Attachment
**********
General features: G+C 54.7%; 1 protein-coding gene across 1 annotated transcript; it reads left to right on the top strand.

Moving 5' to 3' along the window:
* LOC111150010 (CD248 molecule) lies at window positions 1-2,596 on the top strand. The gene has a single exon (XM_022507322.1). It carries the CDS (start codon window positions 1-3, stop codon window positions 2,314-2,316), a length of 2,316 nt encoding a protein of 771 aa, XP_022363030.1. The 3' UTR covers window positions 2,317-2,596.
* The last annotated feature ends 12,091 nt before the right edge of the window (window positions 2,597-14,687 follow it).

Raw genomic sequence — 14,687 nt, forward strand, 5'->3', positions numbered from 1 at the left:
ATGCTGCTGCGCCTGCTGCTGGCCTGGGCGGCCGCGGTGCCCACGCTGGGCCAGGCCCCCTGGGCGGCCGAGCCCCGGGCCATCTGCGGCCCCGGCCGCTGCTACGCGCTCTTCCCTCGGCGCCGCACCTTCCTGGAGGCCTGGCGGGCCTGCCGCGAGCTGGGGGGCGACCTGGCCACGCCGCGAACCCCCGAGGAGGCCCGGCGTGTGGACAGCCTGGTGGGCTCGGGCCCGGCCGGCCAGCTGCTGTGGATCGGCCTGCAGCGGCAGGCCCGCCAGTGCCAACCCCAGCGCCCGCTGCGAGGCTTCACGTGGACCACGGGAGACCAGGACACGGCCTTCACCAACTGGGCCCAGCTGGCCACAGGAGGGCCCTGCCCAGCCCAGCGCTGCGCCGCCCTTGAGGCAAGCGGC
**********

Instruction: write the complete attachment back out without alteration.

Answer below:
General features: G+C 54.7%; 1 protein-coding gene across 1 annotated transcript; it reads left to right on the top strand.

Moving 5' to 3' along the window:
* LOC111150010 (CD248 molecule) lies at window positions 1-2,596 on the top strand. The gene has a single exon (XM_022507322.1). It carries the CDS (start codon window positions 1-3, stop codon window positions 2,314-2,316), a length of 2,316 nt encoding a protein of 771 aa, XP_022363030.1. The 3' UTR covers window positions 2,317-2,596.
* The last annotated feature ends 12,091 nt before the right edge of the window (window positions 2,597-14,687 follow it).

Raw genomic sequence — 14,687 nt, forward strand, 5'->3', positions numbered from 1 at the left:
ATGCTGCTGCGCCTGCTGCTGGCCTGGGCGGCCGCGGTGCCCACGCTGGGCCAGGCCCCCTGGGCGGCCGAGCCCCGGGCCATCTGCGGCCCCGGCCGCTGCTACGCGCTCTTCCCTCGGCGCCGCACCTTCCTGGAGGCCTGGCGGGCCTGCCGCGAGCTGGGGGGCGACCTGGCCACGCCGCGAACCCCCGAGGAGGCCCGGCGTGTGGACAGCCTGGTGGGCTCGGGCCCGGCCGGCCAGCTGCTGTGGATCGGCCTGCAGCGGCAGGCCCGCCAGTGCCAACCCCAGCGCCCGCTGCGAGGCTTCACGTGGACCACGGGAGACCAGGACACGGCCTTCACCAACTGGGCCCAGCTGGCCACAGGAGGGCCCTGCCCAGCCCAGCGCTGCGCCGCCCTTGAGGCAAGCGGC